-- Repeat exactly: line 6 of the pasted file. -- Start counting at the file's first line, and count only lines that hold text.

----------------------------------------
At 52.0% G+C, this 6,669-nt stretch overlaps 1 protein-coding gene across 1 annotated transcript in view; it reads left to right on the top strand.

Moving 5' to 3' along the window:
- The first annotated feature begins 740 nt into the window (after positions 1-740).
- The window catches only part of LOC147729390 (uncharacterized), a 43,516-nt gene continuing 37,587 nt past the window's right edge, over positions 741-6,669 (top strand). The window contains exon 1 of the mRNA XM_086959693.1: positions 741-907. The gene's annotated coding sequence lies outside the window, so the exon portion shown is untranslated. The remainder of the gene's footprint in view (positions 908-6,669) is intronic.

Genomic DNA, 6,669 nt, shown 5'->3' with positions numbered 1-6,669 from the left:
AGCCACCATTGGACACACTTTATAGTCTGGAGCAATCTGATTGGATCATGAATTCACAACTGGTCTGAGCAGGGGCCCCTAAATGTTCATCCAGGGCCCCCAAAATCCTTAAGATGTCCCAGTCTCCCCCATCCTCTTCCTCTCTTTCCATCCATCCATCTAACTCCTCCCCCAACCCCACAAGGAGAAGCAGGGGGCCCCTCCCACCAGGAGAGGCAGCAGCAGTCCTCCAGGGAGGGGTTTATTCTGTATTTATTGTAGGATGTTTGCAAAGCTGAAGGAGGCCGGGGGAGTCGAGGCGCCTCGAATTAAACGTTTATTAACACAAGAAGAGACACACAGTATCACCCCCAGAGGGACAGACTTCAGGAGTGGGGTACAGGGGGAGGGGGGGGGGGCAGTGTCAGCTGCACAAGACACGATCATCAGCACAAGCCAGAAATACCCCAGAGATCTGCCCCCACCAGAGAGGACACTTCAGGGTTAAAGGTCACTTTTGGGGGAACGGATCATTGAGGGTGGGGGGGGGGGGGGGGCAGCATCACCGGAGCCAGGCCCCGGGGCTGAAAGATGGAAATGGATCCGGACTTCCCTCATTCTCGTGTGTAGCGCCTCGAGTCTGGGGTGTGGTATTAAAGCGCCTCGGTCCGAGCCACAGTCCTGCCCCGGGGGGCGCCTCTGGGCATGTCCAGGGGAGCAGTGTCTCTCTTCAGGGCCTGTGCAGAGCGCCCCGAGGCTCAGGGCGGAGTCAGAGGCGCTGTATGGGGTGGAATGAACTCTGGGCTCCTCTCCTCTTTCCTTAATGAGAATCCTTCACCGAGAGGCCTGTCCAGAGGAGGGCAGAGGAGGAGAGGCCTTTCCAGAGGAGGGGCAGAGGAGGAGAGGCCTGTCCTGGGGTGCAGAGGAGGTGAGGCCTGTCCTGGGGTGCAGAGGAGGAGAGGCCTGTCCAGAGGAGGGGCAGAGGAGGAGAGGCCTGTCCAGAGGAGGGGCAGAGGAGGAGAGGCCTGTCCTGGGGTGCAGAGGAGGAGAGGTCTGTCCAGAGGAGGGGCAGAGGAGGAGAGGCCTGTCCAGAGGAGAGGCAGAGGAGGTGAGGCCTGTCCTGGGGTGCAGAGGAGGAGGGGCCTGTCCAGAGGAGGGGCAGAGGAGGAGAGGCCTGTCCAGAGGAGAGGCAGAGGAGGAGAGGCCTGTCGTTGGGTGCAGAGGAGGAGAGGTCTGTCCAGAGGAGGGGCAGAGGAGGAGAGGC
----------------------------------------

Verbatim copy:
AGCCACCATTGGACACACTTTATAGTCTGGAGCAATCTGATTGGATCATGAATTCACAACTGGTCTGAGCAGGGGCCCCTAAATGTTCATCCAGGGCCCCCAAAATCCTTAAGATGTCCCAGTCTCCCCCATCCTCTTCCTCTCTTTCCATCCATCCATCTAACTCCTCCCCCAACCCCACAAGGAGAAGCAGGGGGCCCCTCCCACCAGGAGAGGCAGCAGCAGTCCTCCAGGGAGGGGTTTATTCTGTATTTATTGTAGGATGTTTGCAAAGCTGAAGGAGGCCGGGGGAGTCGAGGCGCCTCGAATTAAACGTTTATTAACACAAGAAGAGACACACAGTATCACCCCCAGAGGGACAGACTTCAGGAGTGGGGTACAGGGGGAGGGGGGGGGGGCAGTGTCAGCTGCACAAGACACGATCATCAGCACAAGCCAGAAATACCCCAGAGATCTGCCCCCACCAGAGAGGACACTTCAGGGTTAAAGGTCACTTTTGGGGGAACGGATCATTGAGGGTGGGGGGGGGGGGGGGGCAGCATCACCGGAGCCAGGCCCCGGGGCTGAAAGATGGAAATGGATCCGGACTTCCCTCATTCTCGTGTGTAGCGCCTCGAGTCTGGGGTGTGGTATTAAAGCGCCTCGGTCCGAGCCACAGTCCTGCCCCGGGGGGCGCCTCTGGGCATGTCCAGGGGAGCAGTGTCTCTCTTCAGGGCCTGTGCAGAGCGCCCCGAGGCTCAGGGCGGAGTCAGAGGCGCTGTATGGGGTGGAATGAACTCTGGGCTCCTCTCCTCTTTCCTTAATGAGAATCCTTCACCGAGAGGCCTGTCCAGAGGAGGGCAGAGGAGGAGAGGCCTTTCCAGAGGAGGGGCAGAGGAGGAGAGGCCTGTCCTGGGGTGCAGAGGAGGTGAGGCCTGTCCTGGGGTGCAGAGGAGGAGAGGCCTGTCCAGAGGAGGGGCAGAGGAGGAGAGGCCTGTCCAGAGGAGGGGCAGAGGAGGAGAGGCCTGTCCTGGGGTGCAGAGGAGGAGAGGTCTGTCCAGAGGAGGGGCAGAGGAGGAGAGGCCTGTCCAGAGGAGAGGCAGAGGAGGTGAGGCCTGTCCTGGGGTGCAGAGGAGGAGGGGCCTGTCCAGAGGAGGGGCAGAGGAGGAGAGGCCTGTCCAGAGGAGAGGCAGAGGAGGAGAGGCCTGTCGTTGGGTGCAGAGGAGGAGAGGTCTGTCCAGAGGAGGGGCAGAGGAGGAGAGGC